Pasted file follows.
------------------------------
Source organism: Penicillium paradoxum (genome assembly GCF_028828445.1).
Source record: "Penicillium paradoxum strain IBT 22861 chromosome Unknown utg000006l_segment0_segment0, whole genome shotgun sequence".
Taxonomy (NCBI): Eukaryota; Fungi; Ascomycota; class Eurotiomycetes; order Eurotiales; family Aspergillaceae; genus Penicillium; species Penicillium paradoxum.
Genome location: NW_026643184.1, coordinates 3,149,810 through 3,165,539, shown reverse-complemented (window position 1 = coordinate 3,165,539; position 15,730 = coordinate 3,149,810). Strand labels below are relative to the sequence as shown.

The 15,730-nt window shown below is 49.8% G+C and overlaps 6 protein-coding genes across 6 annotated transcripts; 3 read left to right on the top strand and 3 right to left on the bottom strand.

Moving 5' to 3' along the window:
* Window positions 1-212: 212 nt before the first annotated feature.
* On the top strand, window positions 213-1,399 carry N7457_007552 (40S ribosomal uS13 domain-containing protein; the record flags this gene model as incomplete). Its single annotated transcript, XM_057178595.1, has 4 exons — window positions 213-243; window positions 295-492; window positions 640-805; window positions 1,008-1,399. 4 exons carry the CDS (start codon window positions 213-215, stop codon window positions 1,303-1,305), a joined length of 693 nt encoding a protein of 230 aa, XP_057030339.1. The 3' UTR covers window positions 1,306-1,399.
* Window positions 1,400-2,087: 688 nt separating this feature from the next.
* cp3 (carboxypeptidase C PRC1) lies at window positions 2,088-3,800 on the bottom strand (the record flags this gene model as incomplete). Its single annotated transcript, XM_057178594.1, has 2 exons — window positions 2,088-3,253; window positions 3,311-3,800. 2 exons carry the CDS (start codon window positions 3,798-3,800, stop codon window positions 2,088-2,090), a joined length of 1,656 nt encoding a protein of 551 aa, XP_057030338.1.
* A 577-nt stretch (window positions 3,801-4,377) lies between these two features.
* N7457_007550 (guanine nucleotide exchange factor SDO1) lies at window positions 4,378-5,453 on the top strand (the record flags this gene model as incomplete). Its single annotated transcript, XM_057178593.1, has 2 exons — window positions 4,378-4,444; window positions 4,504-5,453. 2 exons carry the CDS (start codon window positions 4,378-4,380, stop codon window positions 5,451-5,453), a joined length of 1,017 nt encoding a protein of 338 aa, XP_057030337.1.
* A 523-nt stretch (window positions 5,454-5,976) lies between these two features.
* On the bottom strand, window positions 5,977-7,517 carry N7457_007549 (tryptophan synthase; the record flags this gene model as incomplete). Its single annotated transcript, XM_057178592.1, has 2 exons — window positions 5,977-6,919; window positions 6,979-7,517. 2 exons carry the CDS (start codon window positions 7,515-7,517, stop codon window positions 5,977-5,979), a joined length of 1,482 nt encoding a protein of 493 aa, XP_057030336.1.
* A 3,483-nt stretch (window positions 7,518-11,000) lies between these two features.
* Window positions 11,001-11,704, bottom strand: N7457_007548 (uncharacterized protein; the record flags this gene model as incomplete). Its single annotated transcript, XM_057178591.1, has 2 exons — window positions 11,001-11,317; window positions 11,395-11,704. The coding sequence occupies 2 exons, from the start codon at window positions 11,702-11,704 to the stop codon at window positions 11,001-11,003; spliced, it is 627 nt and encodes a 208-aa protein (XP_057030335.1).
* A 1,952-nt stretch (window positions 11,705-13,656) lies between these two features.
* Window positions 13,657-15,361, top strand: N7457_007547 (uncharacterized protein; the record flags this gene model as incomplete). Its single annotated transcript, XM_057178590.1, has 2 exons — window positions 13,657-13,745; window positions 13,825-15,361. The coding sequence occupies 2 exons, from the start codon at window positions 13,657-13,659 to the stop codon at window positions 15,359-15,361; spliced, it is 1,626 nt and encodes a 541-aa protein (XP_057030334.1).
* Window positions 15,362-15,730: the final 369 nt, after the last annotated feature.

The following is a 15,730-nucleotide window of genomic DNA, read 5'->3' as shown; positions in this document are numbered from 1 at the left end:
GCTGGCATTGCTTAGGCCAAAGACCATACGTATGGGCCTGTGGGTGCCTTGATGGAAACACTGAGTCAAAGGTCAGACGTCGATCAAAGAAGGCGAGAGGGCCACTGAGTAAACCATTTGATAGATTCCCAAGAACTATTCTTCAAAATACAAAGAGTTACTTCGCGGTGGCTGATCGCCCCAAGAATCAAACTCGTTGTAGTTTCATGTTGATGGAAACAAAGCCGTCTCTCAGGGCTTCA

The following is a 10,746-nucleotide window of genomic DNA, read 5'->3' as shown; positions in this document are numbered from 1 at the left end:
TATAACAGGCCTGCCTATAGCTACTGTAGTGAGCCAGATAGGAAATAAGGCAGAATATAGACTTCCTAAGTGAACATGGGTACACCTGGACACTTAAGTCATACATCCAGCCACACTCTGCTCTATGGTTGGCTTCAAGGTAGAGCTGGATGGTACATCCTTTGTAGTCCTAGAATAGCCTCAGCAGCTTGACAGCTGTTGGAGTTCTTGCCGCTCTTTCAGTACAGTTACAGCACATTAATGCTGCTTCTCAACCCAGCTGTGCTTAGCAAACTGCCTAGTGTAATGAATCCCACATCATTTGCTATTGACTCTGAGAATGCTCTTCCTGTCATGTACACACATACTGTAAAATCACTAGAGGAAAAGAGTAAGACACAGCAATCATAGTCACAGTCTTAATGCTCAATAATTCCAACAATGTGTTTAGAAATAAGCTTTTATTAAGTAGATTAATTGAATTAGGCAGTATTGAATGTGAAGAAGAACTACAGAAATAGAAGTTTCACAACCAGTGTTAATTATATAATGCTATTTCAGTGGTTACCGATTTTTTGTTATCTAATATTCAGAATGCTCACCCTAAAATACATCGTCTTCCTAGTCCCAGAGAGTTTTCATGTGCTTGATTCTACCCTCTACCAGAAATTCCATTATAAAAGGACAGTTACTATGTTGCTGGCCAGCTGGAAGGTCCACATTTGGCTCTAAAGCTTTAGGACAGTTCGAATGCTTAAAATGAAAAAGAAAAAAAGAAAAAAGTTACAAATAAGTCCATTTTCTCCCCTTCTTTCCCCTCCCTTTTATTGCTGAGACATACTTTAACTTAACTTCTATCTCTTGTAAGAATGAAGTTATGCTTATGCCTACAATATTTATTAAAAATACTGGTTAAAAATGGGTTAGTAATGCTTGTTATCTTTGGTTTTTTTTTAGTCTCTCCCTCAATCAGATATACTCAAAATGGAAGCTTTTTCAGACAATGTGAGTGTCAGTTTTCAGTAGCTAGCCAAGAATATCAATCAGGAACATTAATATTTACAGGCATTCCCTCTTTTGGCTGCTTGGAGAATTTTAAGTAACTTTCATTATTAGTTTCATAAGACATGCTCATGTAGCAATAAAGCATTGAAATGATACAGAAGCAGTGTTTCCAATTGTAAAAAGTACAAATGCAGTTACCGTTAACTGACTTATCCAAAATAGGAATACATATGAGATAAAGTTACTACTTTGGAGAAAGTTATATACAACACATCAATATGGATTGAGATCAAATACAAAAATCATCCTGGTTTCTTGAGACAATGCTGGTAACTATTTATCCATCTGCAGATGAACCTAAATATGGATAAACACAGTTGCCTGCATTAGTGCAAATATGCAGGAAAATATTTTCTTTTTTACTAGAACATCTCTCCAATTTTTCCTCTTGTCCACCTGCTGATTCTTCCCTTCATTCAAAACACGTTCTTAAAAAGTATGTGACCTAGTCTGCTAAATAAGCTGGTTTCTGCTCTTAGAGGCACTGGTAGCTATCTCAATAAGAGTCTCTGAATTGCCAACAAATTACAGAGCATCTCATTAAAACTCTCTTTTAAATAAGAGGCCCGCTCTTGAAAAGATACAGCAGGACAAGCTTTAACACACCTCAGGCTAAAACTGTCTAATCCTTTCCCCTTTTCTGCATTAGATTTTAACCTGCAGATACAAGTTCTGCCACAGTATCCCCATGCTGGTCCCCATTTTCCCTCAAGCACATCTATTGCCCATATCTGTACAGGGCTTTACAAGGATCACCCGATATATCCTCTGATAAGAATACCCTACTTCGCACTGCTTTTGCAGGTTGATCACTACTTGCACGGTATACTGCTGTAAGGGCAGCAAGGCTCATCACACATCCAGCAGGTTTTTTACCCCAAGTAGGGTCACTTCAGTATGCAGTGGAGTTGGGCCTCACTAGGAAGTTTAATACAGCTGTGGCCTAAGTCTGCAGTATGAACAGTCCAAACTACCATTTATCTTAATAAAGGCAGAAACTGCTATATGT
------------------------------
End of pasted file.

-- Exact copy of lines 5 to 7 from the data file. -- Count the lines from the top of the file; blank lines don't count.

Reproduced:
The 15,730-nt window shown below is 49.8% G+C and overlaps 6 protein-coding genes across 6 annotated transcripts; 3 read left to right on the top strand and 3 right to left on the bottom strand.

Moving 5' to 3' along the window:
* Window positions 1-212: 212 nt before the first annotated feature.